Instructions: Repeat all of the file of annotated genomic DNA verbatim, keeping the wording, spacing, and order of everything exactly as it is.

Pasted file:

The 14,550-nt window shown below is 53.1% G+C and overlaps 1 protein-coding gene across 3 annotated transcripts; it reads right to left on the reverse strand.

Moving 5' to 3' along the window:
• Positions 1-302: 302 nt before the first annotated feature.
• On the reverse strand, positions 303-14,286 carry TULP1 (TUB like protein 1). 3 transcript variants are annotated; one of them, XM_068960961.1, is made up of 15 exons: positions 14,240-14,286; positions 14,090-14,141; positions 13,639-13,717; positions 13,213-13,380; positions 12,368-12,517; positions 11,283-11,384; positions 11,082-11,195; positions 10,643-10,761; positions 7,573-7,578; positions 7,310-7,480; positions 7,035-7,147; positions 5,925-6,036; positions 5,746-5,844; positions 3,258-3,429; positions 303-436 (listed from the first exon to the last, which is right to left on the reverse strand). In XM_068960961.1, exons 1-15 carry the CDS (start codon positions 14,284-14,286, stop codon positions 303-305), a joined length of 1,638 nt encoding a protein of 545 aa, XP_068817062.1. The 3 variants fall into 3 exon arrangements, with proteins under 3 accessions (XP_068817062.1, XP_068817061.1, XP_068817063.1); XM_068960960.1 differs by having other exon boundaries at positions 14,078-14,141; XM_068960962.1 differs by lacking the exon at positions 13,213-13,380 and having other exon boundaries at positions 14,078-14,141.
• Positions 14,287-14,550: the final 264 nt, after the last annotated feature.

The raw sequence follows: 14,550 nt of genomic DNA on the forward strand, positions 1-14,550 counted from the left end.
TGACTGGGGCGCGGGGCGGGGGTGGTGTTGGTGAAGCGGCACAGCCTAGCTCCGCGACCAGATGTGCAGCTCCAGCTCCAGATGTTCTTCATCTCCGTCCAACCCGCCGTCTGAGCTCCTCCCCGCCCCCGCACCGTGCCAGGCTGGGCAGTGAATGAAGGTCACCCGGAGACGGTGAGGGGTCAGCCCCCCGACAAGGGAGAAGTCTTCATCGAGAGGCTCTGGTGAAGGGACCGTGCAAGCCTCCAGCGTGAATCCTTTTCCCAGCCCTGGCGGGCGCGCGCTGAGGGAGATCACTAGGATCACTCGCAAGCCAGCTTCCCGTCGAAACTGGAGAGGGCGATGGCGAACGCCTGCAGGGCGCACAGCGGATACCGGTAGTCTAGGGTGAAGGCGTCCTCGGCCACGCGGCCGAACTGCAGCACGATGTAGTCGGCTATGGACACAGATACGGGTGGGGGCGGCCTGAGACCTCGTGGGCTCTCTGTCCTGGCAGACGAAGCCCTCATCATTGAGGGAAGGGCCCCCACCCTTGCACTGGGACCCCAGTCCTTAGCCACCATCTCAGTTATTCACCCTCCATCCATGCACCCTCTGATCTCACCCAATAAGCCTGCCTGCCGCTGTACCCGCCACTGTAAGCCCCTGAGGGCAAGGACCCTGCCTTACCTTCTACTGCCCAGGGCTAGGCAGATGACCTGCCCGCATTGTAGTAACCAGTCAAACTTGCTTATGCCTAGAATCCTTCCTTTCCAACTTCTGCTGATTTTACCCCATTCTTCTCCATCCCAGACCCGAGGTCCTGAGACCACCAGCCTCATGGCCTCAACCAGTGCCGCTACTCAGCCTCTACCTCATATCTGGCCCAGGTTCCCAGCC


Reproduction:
The 14,550-nt window shown below is 53.1% G+C and overlaps 1 protein-coding gene across 3 annotated transcripts; it reads right to left on the reverse strand.

Moving 5' to 3' along the window:
• Positions 1-302: 302 nt before the first annotated feature.
• On the reverse strand, positions 303-14,286 carry TULP1 (TUB like protein 1). 3 transcript variants are annotated; one of them, XM_068960961.1, is made up of 15 exons: positions 14,240-14,286; positions 14,090-14,141; positions 13,639-13,717; positions 13,213-13,380; positions 12,368-12,517; positions 11,283-11,384; positions 11,082-11,195; positions 10,643-10,761; positions 7,573-7,578; positions 7,310-7,480; positions 7,035-7,147; positions 5,925-6,036; positions 5,746-5,844; positions 3,258-3,429; positions 303-436 (listed from the first exon to the last, which is right to left on the reverse strand). In XM_068960961.1, exons 1-15 carry the CDS (start codon positions 14,284-14,286, stop codon positions 303-305), a joined length of 1,638 nt encoding a protein of 545 aa, XP_068817062.1. The 3 variants fall into 3 exon arrangements, with proteins under 3 accessions (XP_068817062.1, XP_068817061.1, XP_068817063.1); XM_068960960.1 differs by having other exon boundaries at positions 14,078-14,141; XM_068960962.1 differs by lacking the exon at positions 13,213-13,380 and having other exon boundaries at positions 14,078-14,141.
• Positions 14,287-14,550: the final 264 nt, after the last annotated feature.

The raw sequence follows: 14,550 nt of genomic DNA on the forward strand, positions 1-14,550 counted from the left end.
TGACTGGGGCGCGGGGCGGGGGTGGTGTTGGTGAAGCGGCACAGCCTAGCTCCGCGACCAGATGTGCAGCTCCAGCTCCAGATGTTCTTCATCTCCGTCCAACCCGCCGTCTGAGCTCCTCCCCGCCCCCGCACCGTGCCAGGCTGGGCAGTGAATGAAGGTCACCCGGAGACGGTGAGGGGTCAGCCCCCCGACAAGGGAGAAGTCTTCATCGAGAGGCTCTGGTGAAGGGACCGTGCAAGCCTCCAGCGTGAATCCTTTTCCCAGCCCTGGCGGGCGCGCGCTGAGGGAGATCACTAGGATCACTCGCAAGCCAGCTTCCCGTCGAAACTGGAGAGGGCGATGGCGAACGCCTGCAGGGCGCACAGCGGATACCGGTAGTCTAGGGTGAAGGCGTCCTCGGCCACGCGGCCGAACTGCAGCACGATGTAGTCGGCTATGGACACAGATACGGGTGGGGGCGGCCTGAGACCTCGTGGGCTCTCTGTCCTGGCAGACGAAGCCCTCATCATTGAGGGAAGGGCCCCCACCCTTGCACTGGGACCCCAGTCCTTAGCCACCATCTCAGTTATTCACCCTCCATCCATGCACCCTCTGATCTCACCCAATAAGCCTGCCTGCCGCTGTACCCGCCACTGTAAGCCCCTGAGGGCAAGGACCCTGCCTTACCTTCTACTGCCCAGGGCTAGGCAGATGACCTGCCCGCATTGTAGTAACCAGTCAAACTTGCTTATGCCTAGAATCCTTCCTTTCCAACTTCTGCTGATTTTACCCCATTCTTCTCCATCCCAGACCCGAGGTCCTGAGACCACCAGCCTCATGGCCTCAACCAGTGCCGCTACTCAGCCTCTACCTCATATCTGGCCCAGGTTCCCAGCC